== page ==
Earlier, the administration came under fire from pro-Israel lawmakers over reports that it was offering a Security Council presidential statement critical of Israeli settlement policy as a way to avoid having to take a public stand on the resolution.
A statement from the body’s president – Brazil holds the rotating presidency this month – is a far weaker diplomatic response to a situation than a legally-binding resolution.
However, the Palestinian U.N. envoy, Riyad Mansour, said a meeting of Arab states’ diplomats had rejected the U.S. compromise proposal and would ensure the resolution was put to a vote on Friday.
As one of the council’s five permanent members, the U.S. is empowered to veto resolutions to which it strongly objects. Every president since President Nixon did so at least once to block resolutions relating to the Middle East. The George W. Bush administration cast 10 vetoes cast between 2001 and 2006, nine of them dealing with the Israeli-Arab conflict.
Having made engagement with the U.N. a key foreign policy priority, the Obama administration has made it through two years without wielding the veto power.
Against that background, U.S. Ambassador Susan Rice was reported to be engaged in vigorous negotiations to avoid having the resolution put to a vote. State Department spokesman Mark Toner said Thursday afternoon that “private diplomatic discussions” were continuing in New York, but refused to “get into the details.”
“There are a lot of rumors flying around, and I’m not going to get into any specifics at this time,” Secretary of State Hillary Clinton told reporters after a meeting with Joint Chiefs of Staff Vice Chairman Gen. James Cartwright.
“We have consistently, over many years, said that the United Nations Security Council and resolutions that would come before the Security Council are not the right vehicle to advance that goal,” she said. “So we are working with our partners in the Security Council, with our friends in the region, to find a consensus way forward that is consistent with our overall approach.”
Earlier, pro-Israel lawmakers and others took the administration to task over its reported willingness to agree to a presidential statement sharply critical of Israel.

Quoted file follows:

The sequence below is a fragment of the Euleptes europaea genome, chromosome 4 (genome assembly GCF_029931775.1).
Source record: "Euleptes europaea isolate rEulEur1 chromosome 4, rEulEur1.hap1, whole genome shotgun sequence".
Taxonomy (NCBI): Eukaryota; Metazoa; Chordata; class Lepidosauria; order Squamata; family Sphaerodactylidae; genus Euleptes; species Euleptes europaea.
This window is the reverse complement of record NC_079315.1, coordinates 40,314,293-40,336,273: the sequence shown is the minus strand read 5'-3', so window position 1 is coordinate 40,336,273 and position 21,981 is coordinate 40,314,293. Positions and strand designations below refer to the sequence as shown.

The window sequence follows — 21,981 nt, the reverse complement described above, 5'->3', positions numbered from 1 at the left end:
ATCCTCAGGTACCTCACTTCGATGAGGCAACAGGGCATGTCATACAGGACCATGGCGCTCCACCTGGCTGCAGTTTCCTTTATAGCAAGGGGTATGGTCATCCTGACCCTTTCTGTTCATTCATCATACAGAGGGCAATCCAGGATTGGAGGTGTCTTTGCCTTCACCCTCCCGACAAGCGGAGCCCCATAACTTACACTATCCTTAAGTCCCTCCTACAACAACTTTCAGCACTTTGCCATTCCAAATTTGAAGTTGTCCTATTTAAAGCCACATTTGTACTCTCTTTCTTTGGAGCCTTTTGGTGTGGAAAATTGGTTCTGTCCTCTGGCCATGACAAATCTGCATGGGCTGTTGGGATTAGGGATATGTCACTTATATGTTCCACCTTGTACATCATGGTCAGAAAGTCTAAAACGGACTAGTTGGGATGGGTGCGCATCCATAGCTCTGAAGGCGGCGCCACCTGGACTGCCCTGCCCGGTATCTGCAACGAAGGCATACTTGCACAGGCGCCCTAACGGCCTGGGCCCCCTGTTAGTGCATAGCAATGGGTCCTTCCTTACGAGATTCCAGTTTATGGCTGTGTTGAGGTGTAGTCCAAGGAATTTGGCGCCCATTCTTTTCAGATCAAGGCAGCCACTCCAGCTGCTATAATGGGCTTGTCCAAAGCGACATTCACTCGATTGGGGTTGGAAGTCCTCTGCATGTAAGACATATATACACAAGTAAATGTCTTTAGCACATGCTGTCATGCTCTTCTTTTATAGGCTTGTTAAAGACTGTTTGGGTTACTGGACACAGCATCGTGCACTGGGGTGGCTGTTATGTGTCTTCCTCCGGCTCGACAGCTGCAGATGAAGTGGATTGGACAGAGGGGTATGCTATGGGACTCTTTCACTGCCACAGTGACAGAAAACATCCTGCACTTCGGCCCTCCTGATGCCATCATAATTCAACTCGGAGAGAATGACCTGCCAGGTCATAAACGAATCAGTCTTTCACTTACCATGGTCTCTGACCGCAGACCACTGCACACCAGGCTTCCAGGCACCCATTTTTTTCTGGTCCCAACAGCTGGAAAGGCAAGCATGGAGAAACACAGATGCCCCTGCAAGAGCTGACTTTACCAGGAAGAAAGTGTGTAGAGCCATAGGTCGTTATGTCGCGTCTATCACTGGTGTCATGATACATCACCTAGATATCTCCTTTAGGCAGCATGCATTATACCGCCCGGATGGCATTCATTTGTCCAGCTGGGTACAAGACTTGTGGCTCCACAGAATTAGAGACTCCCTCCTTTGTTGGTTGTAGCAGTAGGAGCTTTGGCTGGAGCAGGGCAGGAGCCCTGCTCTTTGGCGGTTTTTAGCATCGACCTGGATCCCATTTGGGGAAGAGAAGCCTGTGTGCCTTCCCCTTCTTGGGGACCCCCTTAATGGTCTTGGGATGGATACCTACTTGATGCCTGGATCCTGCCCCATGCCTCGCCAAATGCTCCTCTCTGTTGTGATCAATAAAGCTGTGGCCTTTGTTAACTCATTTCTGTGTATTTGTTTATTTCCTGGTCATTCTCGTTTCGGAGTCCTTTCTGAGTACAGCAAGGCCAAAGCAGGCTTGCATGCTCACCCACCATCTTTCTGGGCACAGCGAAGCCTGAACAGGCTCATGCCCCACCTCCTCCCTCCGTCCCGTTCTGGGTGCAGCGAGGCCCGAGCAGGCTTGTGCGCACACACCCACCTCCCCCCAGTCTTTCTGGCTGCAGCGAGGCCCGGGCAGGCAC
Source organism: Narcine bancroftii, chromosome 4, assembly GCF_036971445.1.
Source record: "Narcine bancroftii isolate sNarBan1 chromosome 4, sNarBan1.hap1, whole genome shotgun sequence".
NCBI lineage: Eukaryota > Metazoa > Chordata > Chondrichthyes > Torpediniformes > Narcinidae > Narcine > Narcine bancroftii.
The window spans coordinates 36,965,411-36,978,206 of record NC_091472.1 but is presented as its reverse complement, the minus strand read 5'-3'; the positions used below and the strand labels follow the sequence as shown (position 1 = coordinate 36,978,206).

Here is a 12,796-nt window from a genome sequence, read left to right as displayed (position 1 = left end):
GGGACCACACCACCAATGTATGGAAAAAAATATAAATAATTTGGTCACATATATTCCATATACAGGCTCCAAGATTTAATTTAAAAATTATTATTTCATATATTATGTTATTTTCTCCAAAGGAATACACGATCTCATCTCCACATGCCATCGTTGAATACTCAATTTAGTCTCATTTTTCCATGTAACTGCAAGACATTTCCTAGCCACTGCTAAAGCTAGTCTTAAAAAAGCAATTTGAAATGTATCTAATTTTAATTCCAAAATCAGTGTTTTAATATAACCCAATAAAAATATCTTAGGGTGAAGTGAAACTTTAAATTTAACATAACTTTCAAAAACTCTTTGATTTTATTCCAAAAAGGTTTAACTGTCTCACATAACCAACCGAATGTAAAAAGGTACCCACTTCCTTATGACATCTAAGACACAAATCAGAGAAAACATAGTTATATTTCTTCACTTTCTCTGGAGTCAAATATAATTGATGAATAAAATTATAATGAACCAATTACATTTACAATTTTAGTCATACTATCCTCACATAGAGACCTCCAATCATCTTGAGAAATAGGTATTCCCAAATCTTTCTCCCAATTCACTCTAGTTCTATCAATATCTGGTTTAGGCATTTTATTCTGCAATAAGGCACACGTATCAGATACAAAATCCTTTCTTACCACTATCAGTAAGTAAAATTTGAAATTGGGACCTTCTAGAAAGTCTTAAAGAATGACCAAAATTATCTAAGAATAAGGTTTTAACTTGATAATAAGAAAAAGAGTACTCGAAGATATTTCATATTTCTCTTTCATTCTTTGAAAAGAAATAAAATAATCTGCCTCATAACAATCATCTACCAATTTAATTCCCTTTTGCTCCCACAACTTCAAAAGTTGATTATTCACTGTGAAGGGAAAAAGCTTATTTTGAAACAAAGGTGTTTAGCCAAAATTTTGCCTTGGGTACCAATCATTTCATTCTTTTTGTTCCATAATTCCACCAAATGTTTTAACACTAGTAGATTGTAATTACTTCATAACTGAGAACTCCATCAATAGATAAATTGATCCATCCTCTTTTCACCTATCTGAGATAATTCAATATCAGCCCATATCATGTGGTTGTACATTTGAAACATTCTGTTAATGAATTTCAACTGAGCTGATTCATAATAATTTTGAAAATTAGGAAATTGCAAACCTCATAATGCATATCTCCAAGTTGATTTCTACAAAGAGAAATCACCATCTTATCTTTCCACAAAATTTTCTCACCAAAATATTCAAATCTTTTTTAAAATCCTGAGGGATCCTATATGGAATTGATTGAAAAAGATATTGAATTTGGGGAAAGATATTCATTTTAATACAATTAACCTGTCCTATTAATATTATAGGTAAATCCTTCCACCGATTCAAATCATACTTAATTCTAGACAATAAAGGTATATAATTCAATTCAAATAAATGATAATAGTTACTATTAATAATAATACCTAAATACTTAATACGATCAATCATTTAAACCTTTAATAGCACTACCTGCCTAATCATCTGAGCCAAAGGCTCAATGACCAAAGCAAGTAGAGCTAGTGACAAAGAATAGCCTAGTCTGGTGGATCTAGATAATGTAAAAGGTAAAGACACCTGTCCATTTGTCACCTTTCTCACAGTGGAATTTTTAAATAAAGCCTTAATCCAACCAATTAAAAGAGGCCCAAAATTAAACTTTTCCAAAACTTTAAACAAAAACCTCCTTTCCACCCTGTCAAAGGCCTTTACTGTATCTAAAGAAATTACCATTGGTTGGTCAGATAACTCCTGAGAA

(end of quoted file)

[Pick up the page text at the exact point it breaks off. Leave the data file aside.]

“Pretending that criticism of Israel is OK if it comes in a ‘Presidential Statement’ instead of a resolution isn’t leadership, it’s unacceptable,” said Rep. Ileana Ros-Lehtinen (R-Fla.), chairwoman of the House Foreign Affairs Committee.
“Twisting and turning and tying yourself in knots to avoid using our veto to defend our allies and interests isn’t leadership, it’s unacceptable.”
“The Obama administration has shown an astonishing unwillingness to stand by Israel at the United Nations, an organization with a long history of blaming Israel for just about every problem in the Middle East,” said former Minnesota Gov. Tim Pawlenty, a potential 2012 Republican presidential contender.
“It’s time for our U.N. ambassador to finally show some leadership, draw a line in the sand, and defend our historic ally,” he added. “Global stability depends more than ever on a respected America that is loyal to our allies and realistic about the malice of our adversaries.”
Also weighing in was New York Democrat Rep. Nita Lowey, ranking minority member on the Appropriations Committee’s state and foreign operations subcommittee.
“Compromising our support for Israel at the United Nations is not an option,” she said. “The United States must veto the U.N. resolution on settlements to make clear we will not support such a blatant attempt to derail the peace process.”
The future of Israeli settlements in the disputed West Bank is a major issue in efforts to negotiate an end to the Israeli-Palestinian conflict. More than 300,000 Israelis live in the communities, which range from small villages to towns with populations exceeding 30,000.
The Arab-sponsored resolution before the Security Council states, “Israeli settlements established in the Palestinian territory occupied since 1967, including East Jerusalem, are illegal and constitute a major obstacle to the achievement of a just, lasting and comprehensive peace.”